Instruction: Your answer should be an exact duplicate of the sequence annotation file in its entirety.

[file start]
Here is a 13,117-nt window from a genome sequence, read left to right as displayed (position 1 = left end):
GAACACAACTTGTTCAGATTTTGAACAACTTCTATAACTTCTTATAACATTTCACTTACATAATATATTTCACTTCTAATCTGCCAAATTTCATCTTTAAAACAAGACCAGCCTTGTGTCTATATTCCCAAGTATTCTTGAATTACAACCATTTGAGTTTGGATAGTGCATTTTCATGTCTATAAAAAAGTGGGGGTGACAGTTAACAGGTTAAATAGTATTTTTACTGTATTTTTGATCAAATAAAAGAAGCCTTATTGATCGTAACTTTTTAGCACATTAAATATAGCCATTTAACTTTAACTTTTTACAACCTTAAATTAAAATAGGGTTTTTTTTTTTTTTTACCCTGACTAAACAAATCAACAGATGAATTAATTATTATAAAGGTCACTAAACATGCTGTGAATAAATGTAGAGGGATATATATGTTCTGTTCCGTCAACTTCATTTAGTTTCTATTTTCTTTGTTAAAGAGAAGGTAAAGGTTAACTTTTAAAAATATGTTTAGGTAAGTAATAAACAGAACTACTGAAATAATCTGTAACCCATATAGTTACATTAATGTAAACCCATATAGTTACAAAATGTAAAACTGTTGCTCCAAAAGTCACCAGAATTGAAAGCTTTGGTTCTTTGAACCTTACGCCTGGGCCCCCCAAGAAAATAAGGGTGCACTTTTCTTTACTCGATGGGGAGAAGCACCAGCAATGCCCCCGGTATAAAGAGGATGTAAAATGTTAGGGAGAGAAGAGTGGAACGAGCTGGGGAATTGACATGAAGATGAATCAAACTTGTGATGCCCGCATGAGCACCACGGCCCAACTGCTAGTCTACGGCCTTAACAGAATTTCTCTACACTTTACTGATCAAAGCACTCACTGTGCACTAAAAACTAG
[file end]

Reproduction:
Here is a 13,117-nt window from a genome sequence, read left to right as displayed (position 1 = left end):
GAACACAACTTGTTCAGATTTTGAACAACTTCTATAACTTCTTATAACATTTCACTTACATAATATATTTCACTTCTAATCTGCCAAATTTCATCTTTAAAACAAGACCAGCCTTGTGTCTATATTCCCAAGTATTCTTGAATTACAACCATTTGAGTTTGGATAGTGCATTTTCATGTCTATAAAAAAGTGGGGGTGACAGTTAACAGGTTAAATAGTATTTTTACTGTATTTTTGATCAAATAAAAGAAGCCTTATTGATCGTAACTTTTTAGCACATTAAATATAGCCATTTAACTTTAACTTTTTACAACCTTAAATTAAAATAGGGTTTTTTTTTTTTTTTACCCTGACTAAACAAATCAACAGATGAATTAATTATTATAAAGGTCACTAAACATGCTGTGAATAAATGTAGAGGGATATATATGTTCTGTTCCGTCAACTTCATTTAGTTTCTATTTTCTTTGTTAAAGAGAAGGTAAAGGTTAACTTTTAAAAATATGTTTAGGTAAGTAATAAACAGAACTACTGAAATAATCTGTAACCCATATAGTTACATTAATGTAAACCCATATAGTTACAAAATGTAAAACTGTTGCTCCAAAAGTCACCAGAATTGAAAGCTTTGGTTCTTTGAACCTTACGCCTGGGCCCCCCAAGAAAATAAGGGTGCACTTTTCTTTACTCGATGGGGAGAAGCACCAGCAATGCCCCCGGTATAAAGAGGATGTAAAATGTTAGGGAGAGAAGAGTGGAACGAGCTGGGGAATTGACATGAAGATGAATCAAACTTGTGATGCCCGCATGAGCACCACGGCCCAACTGCTAGTCTACGGCCTTAACAGAATTTCTCTACACTTTACTGATCAAAGCACTCACTGTGCACTAAAAACTAG